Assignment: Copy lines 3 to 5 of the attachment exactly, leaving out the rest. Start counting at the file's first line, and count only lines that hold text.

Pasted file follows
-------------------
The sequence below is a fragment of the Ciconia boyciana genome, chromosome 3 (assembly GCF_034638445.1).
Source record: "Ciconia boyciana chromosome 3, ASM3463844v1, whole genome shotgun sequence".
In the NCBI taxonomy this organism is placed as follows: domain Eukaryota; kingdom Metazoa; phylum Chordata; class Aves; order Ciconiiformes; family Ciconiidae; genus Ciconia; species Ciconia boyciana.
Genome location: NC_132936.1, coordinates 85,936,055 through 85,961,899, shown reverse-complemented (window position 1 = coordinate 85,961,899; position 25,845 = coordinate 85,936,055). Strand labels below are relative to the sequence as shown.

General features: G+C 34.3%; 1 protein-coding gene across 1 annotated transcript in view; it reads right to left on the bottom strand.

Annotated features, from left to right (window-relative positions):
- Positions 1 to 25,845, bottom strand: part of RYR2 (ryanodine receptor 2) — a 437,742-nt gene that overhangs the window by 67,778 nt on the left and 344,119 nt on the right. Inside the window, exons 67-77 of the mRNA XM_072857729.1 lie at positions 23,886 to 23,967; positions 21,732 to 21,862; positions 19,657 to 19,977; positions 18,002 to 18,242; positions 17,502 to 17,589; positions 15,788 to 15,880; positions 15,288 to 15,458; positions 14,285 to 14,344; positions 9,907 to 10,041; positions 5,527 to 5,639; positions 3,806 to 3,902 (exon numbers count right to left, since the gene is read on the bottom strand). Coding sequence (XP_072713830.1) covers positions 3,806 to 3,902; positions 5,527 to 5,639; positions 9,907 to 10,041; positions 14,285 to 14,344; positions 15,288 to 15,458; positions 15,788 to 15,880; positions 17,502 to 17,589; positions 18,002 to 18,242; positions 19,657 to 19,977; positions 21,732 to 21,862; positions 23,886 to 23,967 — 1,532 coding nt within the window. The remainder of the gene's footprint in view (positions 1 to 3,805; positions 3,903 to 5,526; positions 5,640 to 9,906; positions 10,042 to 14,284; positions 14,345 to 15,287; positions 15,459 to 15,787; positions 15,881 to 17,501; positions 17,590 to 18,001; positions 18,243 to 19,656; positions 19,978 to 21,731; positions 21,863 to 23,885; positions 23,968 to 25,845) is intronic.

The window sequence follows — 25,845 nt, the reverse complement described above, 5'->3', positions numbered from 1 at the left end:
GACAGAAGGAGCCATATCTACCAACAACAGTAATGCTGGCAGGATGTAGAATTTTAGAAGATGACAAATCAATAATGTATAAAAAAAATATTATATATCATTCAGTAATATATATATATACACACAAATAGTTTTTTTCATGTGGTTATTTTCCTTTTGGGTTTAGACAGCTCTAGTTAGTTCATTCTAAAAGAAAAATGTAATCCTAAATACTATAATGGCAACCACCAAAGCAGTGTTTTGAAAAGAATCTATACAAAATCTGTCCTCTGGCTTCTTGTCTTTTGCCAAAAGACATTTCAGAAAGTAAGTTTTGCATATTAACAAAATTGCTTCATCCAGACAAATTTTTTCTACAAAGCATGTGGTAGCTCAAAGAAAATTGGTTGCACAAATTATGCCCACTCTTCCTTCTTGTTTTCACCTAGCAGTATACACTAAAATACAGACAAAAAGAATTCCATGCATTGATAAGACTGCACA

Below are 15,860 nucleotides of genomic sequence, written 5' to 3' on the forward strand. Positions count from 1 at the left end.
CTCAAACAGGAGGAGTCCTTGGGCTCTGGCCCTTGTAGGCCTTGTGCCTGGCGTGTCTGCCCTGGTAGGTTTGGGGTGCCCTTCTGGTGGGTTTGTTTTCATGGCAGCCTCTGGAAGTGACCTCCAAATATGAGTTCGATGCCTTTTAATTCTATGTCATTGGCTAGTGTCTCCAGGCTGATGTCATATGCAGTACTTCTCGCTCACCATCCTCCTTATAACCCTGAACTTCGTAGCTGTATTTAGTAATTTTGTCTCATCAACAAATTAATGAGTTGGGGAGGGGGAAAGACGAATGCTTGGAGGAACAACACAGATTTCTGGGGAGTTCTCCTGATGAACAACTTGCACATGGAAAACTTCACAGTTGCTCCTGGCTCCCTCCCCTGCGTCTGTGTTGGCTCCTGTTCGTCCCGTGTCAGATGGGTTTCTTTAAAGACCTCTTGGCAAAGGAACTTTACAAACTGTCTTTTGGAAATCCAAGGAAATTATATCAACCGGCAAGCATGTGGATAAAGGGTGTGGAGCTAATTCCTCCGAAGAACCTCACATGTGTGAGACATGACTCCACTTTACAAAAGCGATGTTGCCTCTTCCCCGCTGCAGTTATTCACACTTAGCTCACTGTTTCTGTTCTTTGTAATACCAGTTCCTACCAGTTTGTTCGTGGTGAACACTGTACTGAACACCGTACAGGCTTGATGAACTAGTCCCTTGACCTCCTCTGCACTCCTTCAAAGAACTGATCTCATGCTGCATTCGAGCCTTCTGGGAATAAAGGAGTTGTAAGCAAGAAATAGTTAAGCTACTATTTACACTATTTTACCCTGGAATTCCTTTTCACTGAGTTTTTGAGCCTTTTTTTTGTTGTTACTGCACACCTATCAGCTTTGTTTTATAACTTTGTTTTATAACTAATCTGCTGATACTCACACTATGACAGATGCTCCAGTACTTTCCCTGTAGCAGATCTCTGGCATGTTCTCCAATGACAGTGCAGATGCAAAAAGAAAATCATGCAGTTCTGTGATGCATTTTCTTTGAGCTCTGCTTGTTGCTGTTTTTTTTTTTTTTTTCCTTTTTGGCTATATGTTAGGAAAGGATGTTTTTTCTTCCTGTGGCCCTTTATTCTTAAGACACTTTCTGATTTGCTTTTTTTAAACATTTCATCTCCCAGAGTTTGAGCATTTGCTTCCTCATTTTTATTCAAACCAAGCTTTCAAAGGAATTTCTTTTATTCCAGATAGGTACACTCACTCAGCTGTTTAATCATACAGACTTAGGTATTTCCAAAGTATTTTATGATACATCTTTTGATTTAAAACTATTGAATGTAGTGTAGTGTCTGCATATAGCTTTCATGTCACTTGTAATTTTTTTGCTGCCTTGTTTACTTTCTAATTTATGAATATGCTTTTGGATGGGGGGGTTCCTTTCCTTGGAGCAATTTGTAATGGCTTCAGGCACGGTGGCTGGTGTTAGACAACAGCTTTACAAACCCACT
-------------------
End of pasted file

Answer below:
In the NCBI taxonomy this organism is placed as follows: domain Eukaryota; kingdom Metazoa; phylum Chordata; class Aves; order Ciconiiformes; family Ciconiidae; genus Ciconia; species Ciconia boyciana.
Genome location: NC_132936.1, coordinates 85,936,055 through 85,961,899, shown reverse-complemented (window position 1 = coordinate 85,961,899; position 25,845 = coordinate 85,936,055). Strand labels below are relative to the sequence as shown.

General features: G+C 34.3%; 1 protein-coding gene across 1 annotated transcript in view; it reads right to left on the bottom strand.